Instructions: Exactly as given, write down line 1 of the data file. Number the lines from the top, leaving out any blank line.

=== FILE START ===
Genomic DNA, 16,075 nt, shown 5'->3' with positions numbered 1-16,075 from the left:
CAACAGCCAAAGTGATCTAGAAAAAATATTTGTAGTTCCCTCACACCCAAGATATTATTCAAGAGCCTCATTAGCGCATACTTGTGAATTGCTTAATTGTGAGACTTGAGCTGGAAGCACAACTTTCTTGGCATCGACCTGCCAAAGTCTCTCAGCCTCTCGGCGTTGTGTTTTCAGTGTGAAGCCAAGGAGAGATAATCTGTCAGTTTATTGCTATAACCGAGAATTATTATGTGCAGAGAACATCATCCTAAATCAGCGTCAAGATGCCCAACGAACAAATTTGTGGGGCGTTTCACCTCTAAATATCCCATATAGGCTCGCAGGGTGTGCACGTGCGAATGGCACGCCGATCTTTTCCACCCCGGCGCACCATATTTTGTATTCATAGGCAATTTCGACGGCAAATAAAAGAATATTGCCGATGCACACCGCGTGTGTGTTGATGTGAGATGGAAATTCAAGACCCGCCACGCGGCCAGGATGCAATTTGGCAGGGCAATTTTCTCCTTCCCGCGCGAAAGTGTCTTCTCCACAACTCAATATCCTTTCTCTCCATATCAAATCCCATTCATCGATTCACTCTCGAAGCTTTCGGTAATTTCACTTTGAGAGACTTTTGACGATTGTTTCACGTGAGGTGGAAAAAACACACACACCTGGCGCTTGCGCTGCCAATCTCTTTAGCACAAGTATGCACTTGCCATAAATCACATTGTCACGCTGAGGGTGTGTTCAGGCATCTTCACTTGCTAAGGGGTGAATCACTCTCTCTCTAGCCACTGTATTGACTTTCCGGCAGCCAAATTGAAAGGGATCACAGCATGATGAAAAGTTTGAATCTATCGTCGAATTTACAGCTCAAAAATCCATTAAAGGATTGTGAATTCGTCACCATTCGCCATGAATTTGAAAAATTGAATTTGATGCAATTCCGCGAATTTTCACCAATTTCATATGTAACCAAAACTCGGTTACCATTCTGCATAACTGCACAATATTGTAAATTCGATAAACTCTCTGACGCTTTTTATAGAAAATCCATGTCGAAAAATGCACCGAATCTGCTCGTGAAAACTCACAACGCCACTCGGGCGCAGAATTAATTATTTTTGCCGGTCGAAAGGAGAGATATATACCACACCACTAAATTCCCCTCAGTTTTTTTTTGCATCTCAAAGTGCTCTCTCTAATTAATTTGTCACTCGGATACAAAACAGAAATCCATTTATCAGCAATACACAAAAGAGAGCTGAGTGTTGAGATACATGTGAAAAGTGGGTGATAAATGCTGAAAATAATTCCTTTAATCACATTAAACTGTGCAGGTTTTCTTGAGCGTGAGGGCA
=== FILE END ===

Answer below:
Genomic DNA, 16,075 nt, shown 5'->3' with positions numbered 1-16,075 from the left: